I finished the Video Game Years on Amazon Prime Video last night. Being a retro game fan, I loved the episodes and would give this documentary a 5 out of 5. Each episode was dedicated to a year of the eighties and talked about home games, arcade games, consoles and even pinball. It was informative, funny and nostalgic!
Going Clear: Scientology and the Prison of Belief
Watched the 2015 movie Going Clear: Scientology and the Prison of Belief. It is an excellent documentary on the Scientology cult. I give it 4 out of 5 stars in the documentary status.[from Wikipedia]
Going Clear: Scientology and the Prison of Belief is a 2015 documentary film about Scientology. Directed by Alex Gibney and produced by HBO, it is based on Lawrence Wright‘s book Going Clear: Scientology, Hollywood and the Prison of Belief (2013). The film premiered at the 2015 Sundance Film Festival in Park City, Utah. It received widespread praise from critics and was nominated for seven Emmy Awards, winning three, including Best Documentary. It also received a 2015 Peabody Award and won the award for Best Documentary Screenplay from the Writers Guild of America.
The film deconstructs the church’s claims by presenting a condensed history of Scientology and its founder, L. Ron Hubbard, examining how celebrities interact with the church, and highlighting the stories of a number of ex-members and of the abuse and exploitation that they described seeing and experiencing. The Church of Scientology responded vehemently to the film, complaining to film critics about their reviews and denouncing the filmmakers and their interviewees.
Going Clear was released in a limited number of theaters on March 13, 2015, and aired on HBO on March 29, 2015. It was a major ratings success and by mid-April 2015 had attracted 5.5 million viewers, making it the second most-watched HBO documentary in the past decade. It was subsequently released internationally, showing in theaters and on television despite a sustained campaign by the Church of Scientology to block its release.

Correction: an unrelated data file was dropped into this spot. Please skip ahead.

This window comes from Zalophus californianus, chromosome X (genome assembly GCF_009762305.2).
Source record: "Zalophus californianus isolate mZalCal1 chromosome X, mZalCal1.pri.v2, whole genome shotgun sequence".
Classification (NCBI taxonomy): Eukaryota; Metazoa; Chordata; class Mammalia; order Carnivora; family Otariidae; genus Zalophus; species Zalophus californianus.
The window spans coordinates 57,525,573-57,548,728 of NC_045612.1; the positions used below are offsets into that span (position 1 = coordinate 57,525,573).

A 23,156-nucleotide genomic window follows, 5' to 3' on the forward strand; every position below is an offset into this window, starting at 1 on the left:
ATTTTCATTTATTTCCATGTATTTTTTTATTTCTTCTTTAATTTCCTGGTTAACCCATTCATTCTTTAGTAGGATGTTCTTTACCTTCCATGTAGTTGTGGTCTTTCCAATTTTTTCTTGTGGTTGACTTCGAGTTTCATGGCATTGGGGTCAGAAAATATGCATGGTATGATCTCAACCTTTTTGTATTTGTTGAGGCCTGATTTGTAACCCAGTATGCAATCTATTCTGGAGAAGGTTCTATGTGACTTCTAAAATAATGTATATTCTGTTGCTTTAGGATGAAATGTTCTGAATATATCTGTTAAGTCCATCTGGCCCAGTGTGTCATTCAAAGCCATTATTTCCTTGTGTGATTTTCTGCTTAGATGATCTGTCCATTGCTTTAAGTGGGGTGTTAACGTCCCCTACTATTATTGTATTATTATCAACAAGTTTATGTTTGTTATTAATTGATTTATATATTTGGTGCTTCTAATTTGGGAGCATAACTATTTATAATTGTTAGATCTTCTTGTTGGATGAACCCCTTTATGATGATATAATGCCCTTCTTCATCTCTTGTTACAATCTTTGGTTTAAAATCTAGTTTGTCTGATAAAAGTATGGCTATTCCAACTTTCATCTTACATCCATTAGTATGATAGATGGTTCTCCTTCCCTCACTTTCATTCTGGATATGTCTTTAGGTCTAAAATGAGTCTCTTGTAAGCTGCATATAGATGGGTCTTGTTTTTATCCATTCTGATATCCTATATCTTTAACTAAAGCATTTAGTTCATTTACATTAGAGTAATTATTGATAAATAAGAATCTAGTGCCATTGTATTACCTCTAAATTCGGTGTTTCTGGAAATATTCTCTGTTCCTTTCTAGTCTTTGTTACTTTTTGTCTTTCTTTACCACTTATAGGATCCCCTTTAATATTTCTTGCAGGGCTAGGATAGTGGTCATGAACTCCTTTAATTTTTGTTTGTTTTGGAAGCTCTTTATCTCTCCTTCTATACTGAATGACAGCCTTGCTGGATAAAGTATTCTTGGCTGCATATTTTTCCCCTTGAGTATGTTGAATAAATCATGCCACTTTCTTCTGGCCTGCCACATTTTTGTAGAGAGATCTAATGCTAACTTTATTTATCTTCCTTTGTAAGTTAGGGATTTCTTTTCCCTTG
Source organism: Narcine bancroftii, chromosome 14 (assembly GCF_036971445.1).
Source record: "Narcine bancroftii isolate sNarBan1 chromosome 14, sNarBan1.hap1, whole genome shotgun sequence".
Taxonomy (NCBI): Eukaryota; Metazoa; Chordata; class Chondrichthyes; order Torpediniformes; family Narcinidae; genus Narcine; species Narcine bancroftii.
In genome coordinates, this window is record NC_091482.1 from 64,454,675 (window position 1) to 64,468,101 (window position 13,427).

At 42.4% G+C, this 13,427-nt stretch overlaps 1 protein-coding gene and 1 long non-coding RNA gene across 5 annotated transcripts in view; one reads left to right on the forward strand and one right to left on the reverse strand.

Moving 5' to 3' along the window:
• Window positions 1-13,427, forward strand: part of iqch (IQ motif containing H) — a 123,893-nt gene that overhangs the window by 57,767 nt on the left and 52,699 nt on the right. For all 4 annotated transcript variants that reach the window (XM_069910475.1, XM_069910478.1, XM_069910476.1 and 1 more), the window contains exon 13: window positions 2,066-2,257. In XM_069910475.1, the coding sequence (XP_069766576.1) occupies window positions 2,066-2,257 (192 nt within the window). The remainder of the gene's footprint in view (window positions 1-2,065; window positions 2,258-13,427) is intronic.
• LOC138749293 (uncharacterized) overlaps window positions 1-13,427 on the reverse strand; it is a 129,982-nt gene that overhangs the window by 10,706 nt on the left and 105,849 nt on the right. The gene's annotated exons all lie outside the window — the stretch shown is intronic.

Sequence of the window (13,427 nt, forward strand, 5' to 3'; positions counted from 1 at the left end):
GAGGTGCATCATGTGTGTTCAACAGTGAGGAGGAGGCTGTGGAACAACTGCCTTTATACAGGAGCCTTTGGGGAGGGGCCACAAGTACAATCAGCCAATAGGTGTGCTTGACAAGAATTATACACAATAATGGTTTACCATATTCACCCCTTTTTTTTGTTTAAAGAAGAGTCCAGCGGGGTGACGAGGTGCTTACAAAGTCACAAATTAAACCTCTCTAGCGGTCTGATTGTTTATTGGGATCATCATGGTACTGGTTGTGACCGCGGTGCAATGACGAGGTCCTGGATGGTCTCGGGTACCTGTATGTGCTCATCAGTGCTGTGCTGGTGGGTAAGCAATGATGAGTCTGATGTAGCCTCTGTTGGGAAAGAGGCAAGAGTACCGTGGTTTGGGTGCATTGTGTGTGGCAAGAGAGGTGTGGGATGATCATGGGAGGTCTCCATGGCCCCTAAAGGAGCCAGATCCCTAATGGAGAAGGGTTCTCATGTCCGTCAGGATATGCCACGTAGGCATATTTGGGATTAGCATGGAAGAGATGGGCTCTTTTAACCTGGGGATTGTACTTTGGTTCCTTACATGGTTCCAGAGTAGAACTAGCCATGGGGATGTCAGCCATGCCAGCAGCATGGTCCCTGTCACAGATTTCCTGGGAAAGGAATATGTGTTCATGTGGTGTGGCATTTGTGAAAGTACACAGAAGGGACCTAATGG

Light, sound, the smell, the touch.
Inside that we need so much,
The sight of a touch, or the scent of a sound,
Or the strength of an Oak with roots deep in the ground.
The wonder of flowers, to be covered, and then to burst up,
Thru tarmack, to the sun again,
Or to fly to the sun without burning a wing,
To lie in the meadow and hear the grass sing,
To have all these things in our memories hoard,
And to use them,
To help us,
See my Poetry/Lyrics Page
See my Poetry/Lyrics Page
The new Atari console gaming system is coming soon. Here is what they are saying:Continue reading “Atari VCS”
Top 1000 Classic Rock
The Clash (2020)
Son of Kong
I watched “Son of Kong” on Svengoolie tonight. They travel back to Skull Island looking for treasure where they find little Kong. The Sven additives to the movie help it along. I would give it 1.75 out of 5.
[From Wikipedia] Son of Kong (also known as The Son of Kong) is a 1933 American Pre-Code adventure monster film produced by RKO Pictures. Directed by Ernest Schoedsack and featuring special effects by Buzz Gibson and Willis O’Brien, the film stars Robert Armstrong, Helen Mack and Frank Reicher. The film is the lesser-known sequel to King Kong and was released just nine months after its predecessor.